Here’s what’s new this week in the real estate and mortgage world this week in September.
Is the Canadian housing market a bubble?
With affordability remaining a top issue for Canadians and interest rates on the rise over the past year, some have been calling for the bubble to burst, predicting an imminent crash in the price of housing. Whether this is wishful thinking or a case of schadenfreude it doesn’t seem likely given the recent reports put out by analysts knowledgeable on the market. In a recent report the CMHC highlighted a 3 million unit gap that needs to be filled by 2030 if the market is to achieve affordability within the next 10 years. The latest report brings their projected supply forecast down by 400,000 units stating “An important reason for this decline is the current shortfall in housing construction.”
Similarly a recent report put out by TD bank took a look at the effect of population growth on the housing market, coming to the conclusion that “housing supply will struggle to keep pace with Canada’s rapidly expanding population” and “A meaningful improvement in affordability will likely remain elusive.”
Most predictions of a crash rely on increasing interest rates to force homeowners to sell on mass as they become unable to afford their mortgages. In our own analysis on the matter, we found that the number of homeowners late on their payments as of Summer 2023 were still well below the rates we’d need to see before foreclosures started becoming a common enough phenomenon to make a significant impact in the price of homes.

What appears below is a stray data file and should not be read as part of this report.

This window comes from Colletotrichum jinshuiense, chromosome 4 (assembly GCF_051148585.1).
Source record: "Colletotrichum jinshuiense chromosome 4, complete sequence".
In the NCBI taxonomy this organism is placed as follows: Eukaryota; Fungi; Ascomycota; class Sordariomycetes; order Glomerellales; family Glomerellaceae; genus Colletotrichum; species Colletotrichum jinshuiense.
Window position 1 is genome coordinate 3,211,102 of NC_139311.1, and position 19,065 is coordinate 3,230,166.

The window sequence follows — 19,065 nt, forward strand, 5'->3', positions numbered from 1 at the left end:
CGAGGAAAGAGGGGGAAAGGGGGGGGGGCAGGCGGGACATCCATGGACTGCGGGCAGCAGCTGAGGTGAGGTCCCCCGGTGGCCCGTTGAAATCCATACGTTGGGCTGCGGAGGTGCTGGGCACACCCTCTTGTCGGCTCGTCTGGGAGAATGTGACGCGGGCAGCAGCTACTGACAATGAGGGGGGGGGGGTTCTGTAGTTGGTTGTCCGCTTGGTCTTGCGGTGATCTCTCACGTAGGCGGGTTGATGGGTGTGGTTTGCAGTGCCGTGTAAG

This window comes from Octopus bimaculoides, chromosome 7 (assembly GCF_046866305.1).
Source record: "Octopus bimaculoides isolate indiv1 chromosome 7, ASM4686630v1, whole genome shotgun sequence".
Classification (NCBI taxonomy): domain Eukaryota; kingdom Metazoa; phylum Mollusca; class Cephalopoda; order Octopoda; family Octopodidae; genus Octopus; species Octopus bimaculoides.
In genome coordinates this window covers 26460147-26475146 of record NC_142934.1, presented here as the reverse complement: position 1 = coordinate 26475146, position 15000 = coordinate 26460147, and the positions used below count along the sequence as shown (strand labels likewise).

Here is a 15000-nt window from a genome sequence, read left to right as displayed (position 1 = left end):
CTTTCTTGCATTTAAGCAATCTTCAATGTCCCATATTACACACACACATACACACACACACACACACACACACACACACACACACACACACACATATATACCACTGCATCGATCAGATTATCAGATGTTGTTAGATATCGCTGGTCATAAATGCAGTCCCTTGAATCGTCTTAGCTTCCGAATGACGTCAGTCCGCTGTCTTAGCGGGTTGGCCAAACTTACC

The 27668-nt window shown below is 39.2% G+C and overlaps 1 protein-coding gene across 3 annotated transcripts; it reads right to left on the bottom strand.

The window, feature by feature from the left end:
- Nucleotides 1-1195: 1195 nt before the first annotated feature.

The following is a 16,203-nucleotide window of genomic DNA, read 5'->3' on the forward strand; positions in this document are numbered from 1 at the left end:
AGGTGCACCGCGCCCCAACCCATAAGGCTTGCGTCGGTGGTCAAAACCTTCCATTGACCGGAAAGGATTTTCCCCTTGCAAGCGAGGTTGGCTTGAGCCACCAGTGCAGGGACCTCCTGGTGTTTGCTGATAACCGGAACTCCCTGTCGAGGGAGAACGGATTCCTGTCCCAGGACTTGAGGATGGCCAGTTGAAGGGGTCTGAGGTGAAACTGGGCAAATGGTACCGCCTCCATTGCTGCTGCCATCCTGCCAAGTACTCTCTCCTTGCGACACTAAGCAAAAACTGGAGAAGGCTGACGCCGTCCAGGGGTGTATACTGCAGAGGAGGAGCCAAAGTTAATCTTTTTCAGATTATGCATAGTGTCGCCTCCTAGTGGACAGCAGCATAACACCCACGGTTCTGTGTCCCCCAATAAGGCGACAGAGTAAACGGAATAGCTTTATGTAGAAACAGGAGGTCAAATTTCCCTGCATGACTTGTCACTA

Recommended reading: The Canadian housing market isn’t a bubble
The federal government announces a number of new measures to increase new supply
The federal government has introduced a number of measures in an effort to ease Canadians’ concerns about housing affordability. First of which was the Enhanced GST Rental Rebate which increases the GST rebate on purpose-built long-term rental properties from 36% to 100%, giving investors more incentive to build long-term rental properties which are typically more dense than other types of properties. The government also announced grants for specific municipalities with London Ontario receiving $74 million from the Housing Accelerator Fund which is projected to bring 2,000 more units to the city by 2027.
Whether these measures will increase supply enough to catch up to demand remains to be seen.
The CMHC reports new housing starts remained flat in August
Despite measures from the government, new housing starts weren’t trending higher as of August 2023 according to the latest report from the Canadian Mortgage and Housing Corporation.
The CMHC reported this week that the seasonally adjusted annual rate of housing starts in August was 252,787 units compared with 255,232 in July, representing a slight decrease of 1%.
The most likely factors impacting the slow pace of new construction are a lack of labour and increasing costs due to inflation and rising interest rates.
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